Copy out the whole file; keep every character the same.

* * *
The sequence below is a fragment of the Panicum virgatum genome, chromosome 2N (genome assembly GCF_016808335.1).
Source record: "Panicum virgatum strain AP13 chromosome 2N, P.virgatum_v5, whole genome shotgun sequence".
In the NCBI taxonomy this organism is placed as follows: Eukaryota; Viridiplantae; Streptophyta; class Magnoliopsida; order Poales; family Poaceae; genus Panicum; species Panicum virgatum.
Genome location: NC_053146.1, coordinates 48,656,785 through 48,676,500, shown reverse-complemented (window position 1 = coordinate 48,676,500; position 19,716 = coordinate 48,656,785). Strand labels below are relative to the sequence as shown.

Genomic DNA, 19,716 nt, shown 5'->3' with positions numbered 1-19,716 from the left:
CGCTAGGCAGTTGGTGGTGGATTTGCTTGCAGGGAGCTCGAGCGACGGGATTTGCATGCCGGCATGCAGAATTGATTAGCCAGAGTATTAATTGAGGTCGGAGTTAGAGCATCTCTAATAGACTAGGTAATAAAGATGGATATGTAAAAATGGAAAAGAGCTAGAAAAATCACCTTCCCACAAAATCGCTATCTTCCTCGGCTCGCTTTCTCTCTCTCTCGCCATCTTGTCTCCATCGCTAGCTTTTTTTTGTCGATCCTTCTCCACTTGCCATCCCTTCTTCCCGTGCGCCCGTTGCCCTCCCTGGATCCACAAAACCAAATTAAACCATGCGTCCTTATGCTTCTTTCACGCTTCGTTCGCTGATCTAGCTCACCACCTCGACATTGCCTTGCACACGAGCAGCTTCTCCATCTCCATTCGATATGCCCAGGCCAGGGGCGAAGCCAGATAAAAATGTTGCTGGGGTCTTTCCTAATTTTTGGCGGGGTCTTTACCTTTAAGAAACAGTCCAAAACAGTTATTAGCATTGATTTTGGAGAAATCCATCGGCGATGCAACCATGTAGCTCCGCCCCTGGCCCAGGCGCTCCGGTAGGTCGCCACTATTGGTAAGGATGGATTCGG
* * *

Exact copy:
The sequence below is a fragment of the Panicum virgatum genome, chromosome 2N (genome assembly GCF_016808335.1).
Source record: "Panicum virgatum strain AP13 chromosome 2N, P.virgatum_v5, whole genome shotgun sequence".
In the NCBI taxonomy this organism is placed as follows: Eukaryota; Viridiplantae; Streptophyta; class Magnoliopsida; order Poales; family Poaceae; genus Panicum; species Panicum virgatum.
Genome location: NC_053146.1, coordinates 48,656,785 through 48,676,500, shown reverse-complemented (window position 1 = coordinate 48,676,500; position 19,716 = coordinate 48,656,785). Strand labels below are relative to the sequence as shown.

Genomic DNA, 19,716 nt, shown 5'->3' with positions numbered 1-19,716 from the left:
CGCTAGGCAGTTGGTGGTGGATTTGCTTGCAGGGAGCTCGAGCGACGGGATTTGCATGCCGGCATGCAGAATTGATTAGCCAGAGTATTAATTGAGGTCGGAGTTAGAGCATCTCTAATAGACTAGGTAATAAAGATGGATATGTAAAAATGGAAAAGAGCTAGAAAAATCACCTTCCCACAAAATCGCTATCTTCCTCGGCTCGCTTTCTCTCTCTCTCGCCATCTTGTCTCCATCGCTAGCTTTTTTTTGTCGATCCTTCTCCACTTGCCATCCCTTCTTCCCGTGCGCCCGTTGCCCTCCCTGGATCCACAAAACCAAATTAAACCATGCGTCCTTATGCTTCTTTCACGCTTCGTTCGCTGATCTAGCTCACCACCTCGACATTGCCTTGCACACGAGCAGCTTCTCCATCTCCATTCGATATGCCCAGGCCAGGGGCGAAGCCAGATAAAAATGTTGCTGGGGTCTTTCCTAATTTTTGGCGGGGTCTTTACCTTTAAGAAACAGTCCAAAACAGTTATTAGCATTGATTTTGGAGAAATCCATCGGCGATGCAACCATGTAGCTCCGCCCCTGGCCCAGGCGCTCCGGTAGGTCGCCACTATTGGTAAGGATGGATTCGG